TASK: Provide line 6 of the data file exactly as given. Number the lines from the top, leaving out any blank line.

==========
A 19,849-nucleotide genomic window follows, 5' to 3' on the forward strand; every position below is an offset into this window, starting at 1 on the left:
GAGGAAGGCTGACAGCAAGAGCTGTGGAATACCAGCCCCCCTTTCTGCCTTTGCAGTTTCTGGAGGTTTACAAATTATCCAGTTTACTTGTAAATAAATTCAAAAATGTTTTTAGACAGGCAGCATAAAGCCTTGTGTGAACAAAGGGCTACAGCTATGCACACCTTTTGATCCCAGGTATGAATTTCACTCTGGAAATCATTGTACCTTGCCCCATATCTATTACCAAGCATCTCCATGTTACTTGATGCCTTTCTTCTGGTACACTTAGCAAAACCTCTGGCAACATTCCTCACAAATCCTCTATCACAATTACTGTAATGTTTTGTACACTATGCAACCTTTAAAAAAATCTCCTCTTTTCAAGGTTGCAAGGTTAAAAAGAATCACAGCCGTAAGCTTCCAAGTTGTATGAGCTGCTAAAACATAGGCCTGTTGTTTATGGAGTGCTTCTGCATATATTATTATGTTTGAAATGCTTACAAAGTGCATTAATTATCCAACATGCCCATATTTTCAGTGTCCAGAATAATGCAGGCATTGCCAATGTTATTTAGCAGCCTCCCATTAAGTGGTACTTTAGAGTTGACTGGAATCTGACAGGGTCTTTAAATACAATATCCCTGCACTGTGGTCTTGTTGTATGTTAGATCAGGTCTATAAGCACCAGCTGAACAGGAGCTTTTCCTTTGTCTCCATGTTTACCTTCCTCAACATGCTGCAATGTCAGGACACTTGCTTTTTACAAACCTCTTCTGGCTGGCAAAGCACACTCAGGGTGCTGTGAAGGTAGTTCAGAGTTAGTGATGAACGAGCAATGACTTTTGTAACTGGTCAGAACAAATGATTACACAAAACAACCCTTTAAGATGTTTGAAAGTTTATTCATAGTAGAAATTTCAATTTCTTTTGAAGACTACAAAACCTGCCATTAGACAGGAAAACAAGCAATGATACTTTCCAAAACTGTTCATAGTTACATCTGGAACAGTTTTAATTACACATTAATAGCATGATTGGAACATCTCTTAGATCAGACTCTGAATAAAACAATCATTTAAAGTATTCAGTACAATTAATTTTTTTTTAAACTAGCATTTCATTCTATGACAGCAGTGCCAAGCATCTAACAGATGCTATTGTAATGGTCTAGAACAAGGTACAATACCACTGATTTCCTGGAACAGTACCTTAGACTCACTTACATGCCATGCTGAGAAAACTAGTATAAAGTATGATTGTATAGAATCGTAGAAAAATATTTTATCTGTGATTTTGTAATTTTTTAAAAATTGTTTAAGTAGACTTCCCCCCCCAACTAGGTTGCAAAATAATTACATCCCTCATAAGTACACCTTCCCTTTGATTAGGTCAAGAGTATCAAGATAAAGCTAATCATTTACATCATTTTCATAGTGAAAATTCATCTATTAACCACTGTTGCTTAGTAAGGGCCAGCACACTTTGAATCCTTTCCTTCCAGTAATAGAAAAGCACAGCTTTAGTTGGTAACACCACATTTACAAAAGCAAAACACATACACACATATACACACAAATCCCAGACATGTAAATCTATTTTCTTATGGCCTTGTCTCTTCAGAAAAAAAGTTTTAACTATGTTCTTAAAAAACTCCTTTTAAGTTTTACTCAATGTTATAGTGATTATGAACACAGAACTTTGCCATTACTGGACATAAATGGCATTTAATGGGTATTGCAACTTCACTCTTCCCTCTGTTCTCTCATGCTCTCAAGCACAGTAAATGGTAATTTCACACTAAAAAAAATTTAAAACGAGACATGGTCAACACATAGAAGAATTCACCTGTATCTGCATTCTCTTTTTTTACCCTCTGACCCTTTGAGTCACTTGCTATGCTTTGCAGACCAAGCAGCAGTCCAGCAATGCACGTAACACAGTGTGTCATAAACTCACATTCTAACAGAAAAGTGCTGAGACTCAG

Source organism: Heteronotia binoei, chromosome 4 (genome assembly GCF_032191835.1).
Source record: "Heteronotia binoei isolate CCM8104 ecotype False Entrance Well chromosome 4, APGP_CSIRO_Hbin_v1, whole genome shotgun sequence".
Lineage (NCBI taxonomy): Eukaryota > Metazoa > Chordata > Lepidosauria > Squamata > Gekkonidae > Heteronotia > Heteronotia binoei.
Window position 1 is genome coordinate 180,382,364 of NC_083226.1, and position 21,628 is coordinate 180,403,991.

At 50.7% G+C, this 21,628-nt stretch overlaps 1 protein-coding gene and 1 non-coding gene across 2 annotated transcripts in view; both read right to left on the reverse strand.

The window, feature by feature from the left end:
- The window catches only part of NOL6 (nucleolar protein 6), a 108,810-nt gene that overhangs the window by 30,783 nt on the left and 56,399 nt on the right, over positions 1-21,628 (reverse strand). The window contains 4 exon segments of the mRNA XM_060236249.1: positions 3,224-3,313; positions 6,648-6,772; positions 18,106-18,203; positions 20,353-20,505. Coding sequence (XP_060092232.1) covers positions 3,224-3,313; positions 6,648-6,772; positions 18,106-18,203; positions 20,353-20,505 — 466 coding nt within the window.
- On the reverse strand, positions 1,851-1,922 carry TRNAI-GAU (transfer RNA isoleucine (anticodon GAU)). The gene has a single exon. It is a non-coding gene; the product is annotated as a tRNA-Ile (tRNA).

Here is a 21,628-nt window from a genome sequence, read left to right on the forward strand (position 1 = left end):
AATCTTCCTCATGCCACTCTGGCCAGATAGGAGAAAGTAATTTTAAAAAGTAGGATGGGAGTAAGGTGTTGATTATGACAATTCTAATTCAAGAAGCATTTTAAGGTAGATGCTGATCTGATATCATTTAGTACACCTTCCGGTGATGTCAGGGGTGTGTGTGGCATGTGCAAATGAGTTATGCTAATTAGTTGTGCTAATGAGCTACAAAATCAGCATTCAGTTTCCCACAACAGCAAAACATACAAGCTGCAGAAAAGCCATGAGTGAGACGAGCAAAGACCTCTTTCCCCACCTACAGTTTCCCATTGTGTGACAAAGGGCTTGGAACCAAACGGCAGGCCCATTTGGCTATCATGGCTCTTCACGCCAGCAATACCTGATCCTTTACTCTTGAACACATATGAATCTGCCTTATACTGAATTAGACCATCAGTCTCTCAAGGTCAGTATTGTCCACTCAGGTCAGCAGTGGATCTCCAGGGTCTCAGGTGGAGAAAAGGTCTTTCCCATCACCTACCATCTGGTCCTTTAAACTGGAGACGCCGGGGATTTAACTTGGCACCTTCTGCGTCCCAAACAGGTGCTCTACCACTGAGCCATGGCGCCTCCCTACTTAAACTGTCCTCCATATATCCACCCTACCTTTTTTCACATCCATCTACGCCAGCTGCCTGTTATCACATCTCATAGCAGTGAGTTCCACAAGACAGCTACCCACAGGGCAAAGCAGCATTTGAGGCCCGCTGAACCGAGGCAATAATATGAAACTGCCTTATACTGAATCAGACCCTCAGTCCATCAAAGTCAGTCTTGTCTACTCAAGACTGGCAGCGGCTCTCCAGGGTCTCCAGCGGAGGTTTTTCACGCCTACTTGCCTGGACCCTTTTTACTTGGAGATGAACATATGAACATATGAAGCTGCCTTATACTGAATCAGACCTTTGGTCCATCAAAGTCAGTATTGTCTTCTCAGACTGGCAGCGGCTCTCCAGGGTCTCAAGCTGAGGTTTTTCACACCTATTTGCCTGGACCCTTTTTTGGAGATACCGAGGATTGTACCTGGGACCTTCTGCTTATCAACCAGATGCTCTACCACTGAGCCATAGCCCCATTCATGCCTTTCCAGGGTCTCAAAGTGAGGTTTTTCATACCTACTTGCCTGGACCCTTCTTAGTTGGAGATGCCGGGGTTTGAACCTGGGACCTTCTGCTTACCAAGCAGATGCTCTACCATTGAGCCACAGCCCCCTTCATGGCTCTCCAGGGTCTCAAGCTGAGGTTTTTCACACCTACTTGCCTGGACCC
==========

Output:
Window position 1 is genome coordinate 180,382,364 of NC_083226.1, and position 21,628 is coordinate 180,403,991.